I’d love to see a more definitive reference that also includes other connector types (like type-N, which I suspect would be more suitable for high power levels).

          2. Fire it up and let us know if and when the connectors fail. Otherwise, excellent work Razvan. I’m looking forward to these new chips sets in use for boosting qrp systems.

      1. Isn’t galinstan liquid above -11 degrees C? That doesn’t sound like a great thing to use for a heatsink compound, no? How do you make sure it doesn’t seep from under the transistor and go where it shouldn’t? You mention it in the article but this bit isn’t very clear to me. Or does it just “wet” the surface and stays put when you screw the transistor down?

        1. Galinstan’s melting point can be between -20C to over 10C, depending on the exact ratio of Gallium / Indium / Tin. However, it wets the surface* (just like hot solder does when it touches clean copper) so it wouldn’t go anywhere (unless you use excessive amounts).

          * to wet the surface = at a molecular level, the Galinstan mollecules are more attracted by the copper / zinc surfaces than by the air. This force is strong enough that makes the Galinstan stick to the transistor’s metallic tab & the heat spreader and not wander around. See https://en.wikipedia.org/wiki/Surface_tension

  2. Hi,
    Would be nice to have a little more specs / performance info:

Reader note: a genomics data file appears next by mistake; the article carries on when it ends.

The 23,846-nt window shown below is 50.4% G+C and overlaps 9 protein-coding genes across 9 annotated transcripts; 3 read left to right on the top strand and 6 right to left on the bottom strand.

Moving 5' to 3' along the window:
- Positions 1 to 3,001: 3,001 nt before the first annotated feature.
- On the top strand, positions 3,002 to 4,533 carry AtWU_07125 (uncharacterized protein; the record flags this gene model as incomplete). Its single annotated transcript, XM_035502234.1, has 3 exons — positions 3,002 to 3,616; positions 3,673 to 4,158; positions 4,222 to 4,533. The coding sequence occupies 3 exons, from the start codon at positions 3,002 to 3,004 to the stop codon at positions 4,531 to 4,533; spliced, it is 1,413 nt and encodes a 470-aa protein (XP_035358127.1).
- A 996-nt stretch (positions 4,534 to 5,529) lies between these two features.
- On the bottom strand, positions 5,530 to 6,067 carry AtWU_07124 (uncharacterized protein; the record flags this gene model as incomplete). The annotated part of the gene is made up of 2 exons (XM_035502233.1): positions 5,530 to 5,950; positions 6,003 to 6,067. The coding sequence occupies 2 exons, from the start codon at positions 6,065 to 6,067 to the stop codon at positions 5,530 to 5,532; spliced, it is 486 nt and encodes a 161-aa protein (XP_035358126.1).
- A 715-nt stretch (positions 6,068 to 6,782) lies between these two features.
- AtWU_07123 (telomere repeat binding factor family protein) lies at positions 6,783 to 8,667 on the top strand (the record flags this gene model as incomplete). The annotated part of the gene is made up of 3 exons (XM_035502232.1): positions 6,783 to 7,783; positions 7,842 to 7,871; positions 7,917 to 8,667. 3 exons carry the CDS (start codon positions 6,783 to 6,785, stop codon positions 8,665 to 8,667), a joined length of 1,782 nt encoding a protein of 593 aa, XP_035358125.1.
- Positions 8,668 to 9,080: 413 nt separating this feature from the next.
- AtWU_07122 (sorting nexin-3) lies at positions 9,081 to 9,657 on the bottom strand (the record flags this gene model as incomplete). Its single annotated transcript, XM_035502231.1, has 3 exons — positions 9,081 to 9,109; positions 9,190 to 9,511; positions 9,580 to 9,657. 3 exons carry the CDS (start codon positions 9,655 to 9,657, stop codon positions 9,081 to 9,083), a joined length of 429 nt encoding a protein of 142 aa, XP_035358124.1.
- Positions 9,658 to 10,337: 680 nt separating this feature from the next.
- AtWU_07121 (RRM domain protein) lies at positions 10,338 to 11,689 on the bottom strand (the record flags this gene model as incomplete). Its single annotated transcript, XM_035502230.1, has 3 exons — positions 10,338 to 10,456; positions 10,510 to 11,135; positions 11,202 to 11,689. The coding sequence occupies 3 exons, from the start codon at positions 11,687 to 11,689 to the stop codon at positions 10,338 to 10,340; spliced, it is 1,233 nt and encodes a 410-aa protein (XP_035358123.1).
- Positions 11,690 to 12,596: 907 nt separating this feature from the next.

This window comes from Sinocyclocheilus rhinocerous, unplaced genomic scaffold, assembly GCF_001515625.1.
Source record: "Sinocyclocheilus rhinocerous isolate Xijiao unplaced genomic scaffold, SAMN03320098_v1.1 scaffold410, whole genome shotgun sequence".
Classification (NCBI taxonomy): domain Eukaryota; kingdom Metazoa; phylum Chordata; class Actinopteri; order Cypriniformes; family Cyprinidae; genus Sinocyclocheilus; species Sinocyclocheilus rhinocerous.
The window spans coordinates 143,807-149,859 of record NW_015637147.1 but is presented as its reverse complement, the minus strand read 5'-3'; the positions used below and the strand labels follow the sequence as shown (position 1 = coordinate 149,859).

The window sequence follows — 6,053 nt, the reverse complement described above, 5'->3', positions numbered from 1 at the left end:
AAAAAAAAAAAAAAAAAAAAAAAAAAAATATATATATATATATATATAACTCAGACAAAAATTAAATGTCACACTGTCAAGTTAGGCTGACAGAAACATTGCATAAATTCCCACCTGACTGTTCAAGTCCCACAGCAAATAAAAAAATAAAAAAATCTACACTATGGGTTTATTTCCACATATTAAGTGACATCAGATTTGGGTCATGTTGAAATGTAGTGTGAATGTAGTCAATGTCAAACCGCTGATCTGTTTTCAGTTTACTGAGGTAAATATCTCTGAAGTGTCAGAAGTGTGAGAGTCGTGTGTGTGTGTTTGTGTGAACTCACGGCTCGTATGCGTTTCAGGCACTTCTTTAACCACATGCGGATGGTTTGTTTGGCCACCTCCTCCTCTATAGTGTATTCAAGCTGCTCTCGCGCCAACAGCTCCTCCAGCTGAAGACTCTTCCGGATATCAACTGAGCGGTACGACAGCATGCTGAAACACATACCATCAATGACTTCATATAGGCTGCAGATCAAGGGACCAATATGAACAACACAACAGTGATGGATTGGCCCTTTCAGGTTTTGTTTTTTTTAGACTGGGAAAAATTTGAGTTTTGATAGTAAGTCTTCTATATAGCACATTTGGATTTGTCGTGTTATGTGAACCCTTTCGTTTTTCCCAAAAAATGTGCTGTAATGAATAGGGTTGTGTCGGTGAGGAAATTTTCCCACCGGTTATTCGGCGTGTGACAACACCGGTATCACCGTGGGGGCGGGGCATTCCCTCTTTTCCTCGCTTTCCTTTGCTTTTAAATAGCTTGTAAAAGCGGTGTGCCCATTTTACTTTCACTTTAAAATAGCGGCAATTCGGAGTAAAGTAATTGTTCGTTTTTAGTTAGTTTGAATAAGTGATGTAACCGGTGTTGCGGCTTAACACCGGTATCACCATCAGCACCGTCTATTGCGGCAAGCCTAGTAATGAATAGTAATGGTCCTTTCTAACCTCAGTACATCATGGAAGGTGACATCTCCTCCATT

Frequency range? HF is 3..30 and 6M is 50-54, so 3..54 Mhz? Quite a range.

    Efficiency? Linear or NOT… ?

    Any needed setup adjustments?

    How about a Schematic???

    Not learning much from just photos….

    Regards, Terry King
    …In The Woods in Vermont, USA

    1. One iof the captions says hf/6m, so it stsrts somewhere, presumably 3.5MHz or maybe even 1.8MHz and goes to 54MHz.

      It’s a linear, not class C. The broadband transformers give it away, class C generally uses tuned circuits, besides, the schematic shows biasing of the gates, thst’s not class C.

      No tuning. It’s broadband. Besides if there was tuning, we’d see a bandswitch, ultiple coils and a variable capacitor or twI don’t know abiut adjustment. Maybe bit if fiiddling with the gate bias. No tuned circuits to adhpjust.

      The schematic is on the builder’s page.


    2. Terry: Dan’s first paragraph has a yellow hyperlink to the original article, which has the schematic, 1.8-54 MHz range specs, linearity & harmonics graphs, etc., and a more complete description & Q&A by Razvan.

  3. This reminds me a lot of the QRP Labs 10w PA, but about 60x the output! I wrote up the whole thing on my site with pictures:

    The impressive thing about that PA is the clean output and the robust design using 50 cent IRF510’s. The OP’s layout looks very similar, but perhaps that’s just because there are only so many ways to do a good job with the layout :)

  4. These excellent designs far exceed my NXP challenge effort, but if you’re interested take a look at sspafun.blogspot.com. My take was to get running quickly by using the PCB and some parts from a common eBay amp kit . The MRF101’s power, frequency range and efficiency justify $20 for me. 35v or 50v operation is no big issue with $25 LED strip supplies on Amazon. You need at least 25v on the IRF 510 anyway. Hopefully I can find time to fix 50mhz :)

  5. I wonder if multiple of the 600W RF decks could be combined for higher power output. That’s how my SPE 2K-FA is designed – 4 x 600W modules plus a combiner circuit.

    Love this design. Very clean and well thought out with good protection circuitry.